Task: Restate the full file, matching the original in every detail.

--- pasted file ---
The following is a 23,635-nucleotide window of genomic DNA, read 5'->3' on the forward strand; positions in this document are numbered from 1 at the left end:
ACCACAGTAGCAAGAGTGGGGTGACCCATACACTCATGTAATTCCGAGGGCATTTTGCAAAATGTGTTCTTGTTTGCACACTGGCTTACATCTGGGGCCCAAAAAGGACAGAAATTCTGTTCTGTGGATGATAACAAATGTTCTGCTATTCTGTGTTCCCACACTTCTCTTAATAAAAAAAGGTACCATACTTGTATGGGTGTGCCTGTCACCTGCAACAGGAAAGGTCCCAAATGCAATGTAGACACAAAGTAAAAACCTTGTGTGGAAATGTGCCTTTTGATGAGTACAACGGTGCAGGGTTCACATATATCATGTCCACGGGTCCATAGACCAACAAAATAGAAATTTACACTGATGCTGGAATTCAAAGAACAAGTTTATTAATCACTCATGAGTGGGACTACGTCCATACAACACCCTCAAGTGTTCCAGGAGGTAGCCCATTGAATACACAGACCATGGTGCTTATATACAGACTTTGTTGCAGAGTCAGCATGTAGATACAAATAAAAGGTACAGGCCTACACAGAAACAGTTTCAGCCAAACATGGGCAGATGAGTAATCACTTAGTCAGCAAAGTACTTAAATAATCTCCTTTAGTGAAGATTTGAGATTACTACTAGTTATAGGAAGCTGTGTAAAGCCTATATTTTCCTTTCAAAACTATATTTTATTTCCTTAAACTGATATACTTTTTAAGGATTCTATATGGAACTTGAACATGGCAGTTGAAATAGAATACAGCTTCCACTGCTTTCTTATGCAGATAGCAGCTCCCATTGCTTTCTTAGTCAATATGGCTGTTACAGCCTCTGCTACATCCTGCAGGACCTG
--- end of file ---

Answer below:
The following is a 23,635-nucleotide window of genomic DNA, read 5'->3' on the forward strand; positions in this document are numbered from 1 at the left end:
ACCACAGTAGCAAGAGTGGGGTGACCCATACACTCATGTAATTCCGAGGGCATTTTGCAAAATGTGTTCTTGTTTGCACACTGGCTTACATCTGGGGCCCAAAAAGGACAGAAATTCTGTTCTGTGGATGATAACAAATGTTCTGCTATTCTGTGTTCCCACACTTCTCTTAATAAAAAAAGGTACCATACTTGTATGGGTGTGCCTGTCACCTGCAACAGGAAAGGTCCCAAATGCAATGTAGACACAAAGTAAAAACCTTGTGTGGAAATGTGCCTTTTGATGAGTACAACGGTGCAGGGTTCACATATATCATGTCCACGGGTCCATAGACCAACAAAATAGAAATTTACACTGATGCTGGAATTCAAAGAACAAGTTTATTAATCACTCATGAGTGGGACTACGTCCATACAACACCCTCAAGTGTTCCAGGAGGTAGCCCATTGAATACACAGACCATGGTGCTTATATACAGACTTTGTTGCAGAGTCAGCATGTAGATACAAATAAAAGGTACAGGCCTACACAGAAACAGTTTCAGCCAAACATGGGCAGATGAGTAATCACTTAGTCAGCAAAGTACTTAAATAATCTCCTTTAGTGAAGATTTGAGATTACTACTAGTTATAGGAAGCTGTGTAAAGCCTATATTTTCCTTTCAAAACTATATTTTATTTCCTTAAACTGATATACTTTTTAAGGATTCTATATGGAACTTGAACATGGCAGTTGAAATAGAATACAGCTTCCACTGCTTTCTTATGCAGATAGCAGCTCCCATTGCTTTCTTAGTCAATATGGCTGTTACAGCCTCTGCTACATCCTGCAGGACCTG